How to Find Alien Life? Look for Nuclear Weapons Blasts.

Researchers are looking for signs of life in different places: in their destruction, like that of a nuclear apocalypse.


It's hard to believe we're alone out here in this endless universe. But, in such a vast expanse, there's a chance it may all end without us ever meeting another intelligent civilization. Until we become more of a spacefaring civilization, able to explore the universe, we're left to merely look at the stars to find what could be or what could have been a civilization.

Astronomer Jason Wright has already searched 100,000 galaxies for waste and heat signatures emitted by “supercivilizations,” but his team of scientists has come up empty-handed so far. The search is still on, but recently another group of researchers has turned to look for simpler signatures indicating life... or what used to be life.

Astronomer Jason Wright has already searched 100,000 galaxies for waste and heat signatures emitted by “supercivilizations,” but his team of scientists has come up empty-handed so far.

Researchers are looking for signs of life in different places: in their destruction, like that of a nuclear apocalypse. A planet undergoing one nuclear explosion wouldn't be enough to send a discernible heat and light signature light-years away — at least not enough for our telescopes to detect. There would need to be a multitude of blasts, so this civilization would probably be dead.

These researchers have crafted a paper devising several apocalyptic scenarios that could produce a heat and light signature strong enough to be detected by us. These scenarios would have to produce “significant changes in atmospheric composition,” they write. This might include decimation by atomic bombs, pathogen, or pollution. Even the destruction of the planet itself could tell researchers if it once held an intelligent civilization. By looking at production of debris through the explosive disc rings, they “may indicate signs of artificial construction in their chemical composition.”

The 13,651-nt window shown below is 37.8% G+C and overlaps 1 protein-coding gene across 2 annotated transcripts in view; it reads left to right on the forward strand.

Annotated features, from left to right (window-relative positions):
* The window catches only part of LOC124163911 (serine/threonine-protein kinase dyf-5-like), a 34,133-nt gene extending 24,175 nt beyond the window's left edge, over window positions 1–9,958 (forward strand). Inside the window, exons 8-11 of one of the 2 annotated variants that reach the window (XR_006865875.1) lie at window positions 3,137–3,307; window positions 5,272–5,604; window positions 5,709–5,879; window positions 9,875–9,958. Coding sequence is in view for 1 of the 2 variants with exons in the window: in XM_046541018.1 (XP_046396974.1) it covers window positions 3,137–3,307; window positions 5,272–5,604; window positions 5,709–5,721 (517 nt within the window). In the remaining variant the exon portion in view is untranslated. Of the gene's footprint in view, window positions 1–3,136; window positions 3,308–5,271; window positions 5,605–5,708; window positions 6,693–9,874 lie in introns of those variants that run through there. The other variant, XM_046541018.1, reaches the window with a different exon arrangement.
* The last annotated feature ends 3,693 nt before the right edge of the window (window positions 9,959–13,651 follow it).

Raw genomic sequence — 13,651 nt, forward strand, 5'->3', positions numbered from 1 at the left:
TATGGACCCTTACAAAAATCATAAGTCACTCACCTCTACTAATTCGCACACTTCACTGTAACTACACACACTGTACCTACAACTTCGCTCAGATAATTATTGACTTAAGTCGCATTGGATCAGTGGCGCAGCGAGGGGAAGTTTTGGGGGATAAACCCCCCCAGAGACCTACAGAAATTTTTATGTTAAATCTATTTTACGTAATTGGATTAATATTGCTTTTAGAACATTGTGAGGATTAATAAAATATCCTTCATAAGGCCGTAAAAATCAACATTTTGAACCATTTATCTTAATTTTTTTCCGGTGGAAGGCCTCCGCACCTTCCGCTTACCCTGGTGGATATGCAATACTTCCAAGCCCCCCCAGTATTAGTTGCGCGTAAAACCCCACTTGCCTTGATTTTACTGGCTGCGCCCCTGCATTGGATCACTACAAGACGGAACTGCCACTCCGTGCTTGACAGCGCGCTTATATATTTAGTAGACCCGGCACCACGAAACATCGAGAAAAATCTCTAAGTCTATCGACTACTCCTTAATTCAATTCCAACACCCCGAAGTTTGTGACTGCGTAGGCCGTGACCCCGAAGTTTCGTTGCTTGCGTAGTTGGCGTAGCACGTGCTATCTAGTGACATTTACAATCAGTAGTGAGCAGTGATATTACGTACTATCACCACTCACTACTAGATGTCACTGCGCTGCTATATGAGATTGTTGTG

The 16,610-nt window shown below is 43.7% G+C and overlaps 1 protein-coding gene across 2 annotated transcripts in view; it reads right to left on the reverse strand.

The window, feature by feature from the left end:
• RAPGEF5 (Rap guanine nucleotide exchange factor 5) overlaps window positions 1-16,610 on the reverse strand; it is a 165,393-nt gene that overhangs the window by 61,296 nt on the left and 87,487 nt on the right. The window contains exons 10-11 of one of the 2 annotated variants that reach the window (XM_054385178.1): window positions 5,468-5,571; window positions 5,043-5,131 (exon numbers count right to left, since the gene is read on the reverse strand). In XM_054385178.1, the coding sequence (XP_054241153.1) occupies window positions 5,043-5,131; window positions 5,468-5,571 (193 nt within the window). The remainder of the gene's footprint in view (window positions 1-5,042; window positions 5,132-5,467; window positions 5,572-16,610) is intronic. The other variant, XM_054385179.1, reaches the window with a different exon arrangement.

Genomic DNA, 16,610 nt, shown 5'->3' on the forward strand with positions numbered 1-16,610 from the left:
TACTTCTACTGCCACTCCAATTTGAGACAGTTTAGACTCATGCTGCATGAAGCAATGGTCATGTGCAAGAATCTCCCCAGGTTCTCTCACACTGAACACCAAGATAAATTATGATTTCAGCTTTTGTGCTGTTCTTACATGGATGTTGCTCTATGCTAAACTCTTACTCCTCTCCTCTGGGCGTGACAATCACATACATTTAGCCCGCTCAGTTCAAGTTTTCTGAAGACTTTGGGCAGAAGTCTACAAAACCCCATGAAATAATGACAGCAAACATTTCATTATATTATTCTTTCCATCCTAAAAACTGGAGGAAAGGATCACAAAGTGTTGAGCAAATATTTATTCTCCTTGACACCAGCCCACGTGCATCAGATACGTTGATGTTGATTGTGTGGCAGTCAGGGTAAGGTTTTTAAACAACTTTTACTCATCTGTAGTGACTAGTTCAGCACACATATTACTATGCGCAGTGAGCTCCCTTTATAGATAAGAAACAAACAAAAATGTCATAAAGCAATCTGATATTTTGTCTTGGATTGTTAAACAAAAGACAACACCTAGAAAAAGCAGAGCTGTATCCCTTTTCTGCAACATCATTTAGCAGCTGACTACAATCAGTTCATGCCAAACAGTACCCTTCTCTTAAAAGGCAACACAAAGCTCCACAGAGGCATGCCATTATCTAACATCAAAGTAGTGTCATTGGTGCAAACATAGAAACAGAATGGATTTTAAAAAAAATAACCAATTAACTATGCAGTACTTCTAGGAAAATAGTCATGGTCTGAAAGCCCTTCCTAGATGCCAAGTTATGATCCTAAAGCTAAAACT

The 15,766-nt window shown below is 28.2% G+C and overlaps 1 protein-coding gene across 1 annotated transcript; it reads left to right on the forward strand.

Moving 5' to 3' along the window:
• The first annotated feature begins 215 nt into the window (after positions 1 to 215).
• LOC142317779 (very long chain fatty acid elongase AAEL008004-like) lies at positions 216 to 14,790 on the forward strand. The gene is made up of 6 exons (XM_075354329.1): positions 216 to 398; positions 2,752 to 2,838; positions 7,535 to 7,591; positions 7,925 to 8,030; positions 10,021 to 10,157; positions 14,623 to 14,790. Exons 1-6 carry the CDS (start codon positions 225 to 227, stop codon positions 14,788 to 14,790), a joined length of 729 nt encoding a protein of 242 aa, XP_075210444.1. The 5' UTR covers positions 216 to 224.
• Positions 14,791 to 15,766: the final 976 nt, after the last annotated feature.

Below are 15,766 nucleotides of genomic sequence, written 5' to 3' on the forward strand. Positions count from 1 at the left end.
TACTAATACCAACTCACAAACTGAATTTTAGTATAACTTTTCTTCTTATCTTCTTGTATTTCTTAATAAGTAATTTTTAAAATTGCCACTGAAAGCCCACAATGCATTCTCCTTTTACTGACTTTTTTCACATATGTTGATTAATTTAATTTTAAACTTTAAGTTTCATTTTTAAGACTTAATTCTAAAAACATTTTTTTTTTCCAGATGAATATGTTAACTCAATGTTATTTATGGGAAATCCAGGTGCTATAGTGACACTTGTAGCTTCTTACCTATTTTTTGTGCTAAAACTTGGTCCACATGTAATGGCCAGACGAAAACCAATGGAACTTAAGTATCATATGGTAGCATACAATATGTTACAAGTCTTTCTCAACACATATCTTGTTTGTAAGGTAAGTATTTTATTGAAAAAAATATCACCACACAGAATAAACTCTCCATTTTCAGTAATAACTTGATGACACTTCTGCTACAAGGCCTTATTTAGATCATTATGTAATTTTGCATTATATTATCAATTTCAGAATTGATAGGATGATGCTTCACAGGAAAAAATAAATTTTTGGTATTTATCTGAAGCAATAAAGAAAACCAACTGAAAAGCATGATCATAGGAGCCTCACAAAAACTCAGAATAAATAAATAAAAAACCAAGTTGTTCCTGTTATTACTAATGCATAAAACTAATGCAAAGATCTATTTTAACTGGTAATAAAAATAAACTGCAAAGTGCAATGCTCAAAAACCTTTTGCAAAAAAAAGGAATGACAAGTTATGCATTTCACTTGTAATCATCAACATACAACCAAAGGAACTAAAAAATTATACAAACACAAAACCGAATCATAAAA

Is there intelligent life out there in the universe? Theoretical physicist Brian Greene says it's complicated.


Ross Andersen of The Atlantic asked Jill Tarter, former director of the Search for Extraterrestrial Intelligence Institute, her thoughts on this paper. She had this to say“The problem is the signatures are detectable for cosmically insignificant amounts of time.”

Timing would be everything in order to catch a glimpse of a distant nuclear war. There are tens of billions of galaxies out there and, as it stands, we just don't have the technology to take such a large survey of the universe each day.

The odds of finding one, Tarter says, are “a lot worse than Vegas.”

But imagine if we did find one through this method. Would we be saddened by the news? How would humanity, as a whole, react?

***

Natalie Shoemaker has been writing professionally for 6 years. After graduating from Ithaca College with a degree in Feature Writing, she snagged a job at PCMag.com where she had the opportunity to review all the latest consumer gadgets. Since then she has become a writer for hire, freelancing for various websites. In her spare time, you may find her riding her motorcycle, reading YA novels, hiking, or playing video games. Follow her on Twitter: @nat_schumaker

Photo Credit: MARTIN BERNETTI / Getty Staff

LinkedIn meets Tinder in this mindful networking app

Swipe right to make the connections that could change your career.

Getty Images
Sponsored
Swipe right. Match. Meet over coffee or set up a call.

No, we aren't talking about Tinder. Introducing Shapr, a free app that helps people with synergistic professional goals and skill sets easily meet and collaborate.

Keep reading Show less

Can the keto diet help treat depression? Here’s what the science says so far

A growing body of research shows promising signs that the keto diet might be able to improve mental health.

Public Domain
Mind & Brain
  • The keto diet is known to be an effective tool for weight loss, however its effects on mental health remain largely unclear.
  • Recent studies suggests that the keto diet might be an effective tool for treating depression, and clearing up so-called "brain fog," though scientists caution more research is necessary before it can be recommended as a treatment.
  • Any experiments with the keto diet are best done in conjunction with a doctor, considering some people face problems when transitioning to the low-carb diet.
Keep reading Show less

A world map of Virgin Mary apparitions

She met mere mortals with and without the Vatican's approval.

Strange Maps
  • For centuries, the Virgin Mary has appeared to the faithful, requesting devotion and promising comfort.
  • These maps show the geography of Marian apparitions – the handful approved by the Vatican, and many others.
  • Historically, Europe is where most apparitions have been reported, but the U.S. is pretty fertile ground too.
Keep reading Show less

Want to age gracefully? A new study says live meaningfully

Thinking your life is worthwhile is correlated with a variety of positive outcomes.

YOSHIKAZU TSUNO/AFP/Getty Images
Surprising Science
  • A new study finds that adults who feel their lives are meaningful have better health and life outcomes.
  • Adults who felt their lives were worthwhile tended to be more social and had healthier habits.
  • The findings could be used to help improve the health of older adults.
Keep reading Show less